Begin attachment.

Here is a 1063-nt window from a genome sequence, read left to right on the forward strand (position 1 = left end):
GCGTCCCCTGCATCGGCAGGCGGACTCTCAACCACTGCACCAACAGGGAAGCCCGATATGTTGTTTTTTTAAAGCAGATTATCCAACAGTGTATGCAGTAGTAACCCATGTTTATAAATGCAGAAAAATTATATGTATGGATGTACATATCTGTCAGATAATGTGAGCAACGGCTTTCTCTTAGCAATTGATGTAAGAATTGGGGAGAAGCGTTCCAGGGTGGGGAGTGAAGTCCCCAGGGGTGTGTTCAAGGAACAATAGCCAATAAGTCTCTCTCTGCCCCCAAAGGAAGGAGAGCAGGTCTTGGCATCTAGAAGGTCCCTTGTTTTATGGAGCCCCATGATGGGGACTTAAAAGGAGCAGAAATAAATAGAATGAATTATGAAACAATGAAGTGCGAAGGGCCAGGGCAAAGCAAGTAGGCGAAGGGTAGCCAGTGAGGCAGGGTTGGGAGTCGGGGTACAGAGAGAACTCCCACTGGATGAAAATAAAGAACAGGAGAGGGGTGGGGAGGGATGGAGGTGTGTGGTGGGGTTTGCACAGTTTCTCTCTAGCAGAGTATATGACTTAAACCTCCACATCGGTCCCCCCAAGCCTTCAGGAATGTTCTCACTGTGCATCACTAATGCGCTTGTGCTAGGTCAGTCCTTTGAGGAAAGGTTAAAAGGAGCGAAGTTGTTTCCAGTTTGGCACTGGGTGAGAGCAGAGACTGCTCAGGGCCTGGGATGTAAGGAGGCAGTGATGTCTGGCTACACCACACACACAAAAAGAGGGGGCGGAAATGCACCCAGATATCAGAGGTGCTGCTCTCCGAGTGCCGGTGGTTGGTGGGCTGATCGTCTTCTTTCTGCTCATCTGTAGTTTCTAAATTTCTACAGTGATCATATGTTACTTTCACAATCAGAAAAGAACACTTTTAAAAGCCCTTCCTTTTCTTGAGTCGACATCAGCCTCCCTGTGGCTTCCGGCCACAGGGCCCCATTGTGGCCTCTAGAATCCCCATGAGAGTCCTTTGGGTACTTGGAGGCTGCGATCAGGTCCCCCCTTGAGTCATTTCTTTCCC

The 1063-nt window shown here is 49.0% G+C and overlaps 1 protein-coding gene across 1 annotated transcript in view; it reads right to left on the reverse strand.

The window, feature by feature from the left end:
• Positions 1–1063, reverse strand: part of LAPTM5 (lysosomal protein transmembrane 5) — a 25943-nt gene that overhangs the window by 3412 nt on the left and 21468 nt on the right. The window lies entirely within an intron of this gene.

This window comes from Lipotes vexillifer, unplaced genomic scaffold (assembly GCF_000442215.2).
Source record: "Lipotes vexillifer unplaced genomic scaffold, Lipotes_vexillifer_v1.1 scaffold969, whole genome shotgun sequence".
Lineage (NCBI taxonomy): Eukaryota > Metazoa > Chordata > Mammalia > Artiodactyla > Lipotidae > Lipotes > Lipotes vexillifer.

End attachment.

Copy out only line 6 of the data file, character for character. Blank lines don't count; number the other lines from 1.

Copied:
This window comes from Lipotes vexillifer, unplaced genomic scaffold (assembly GCF_000442215.2).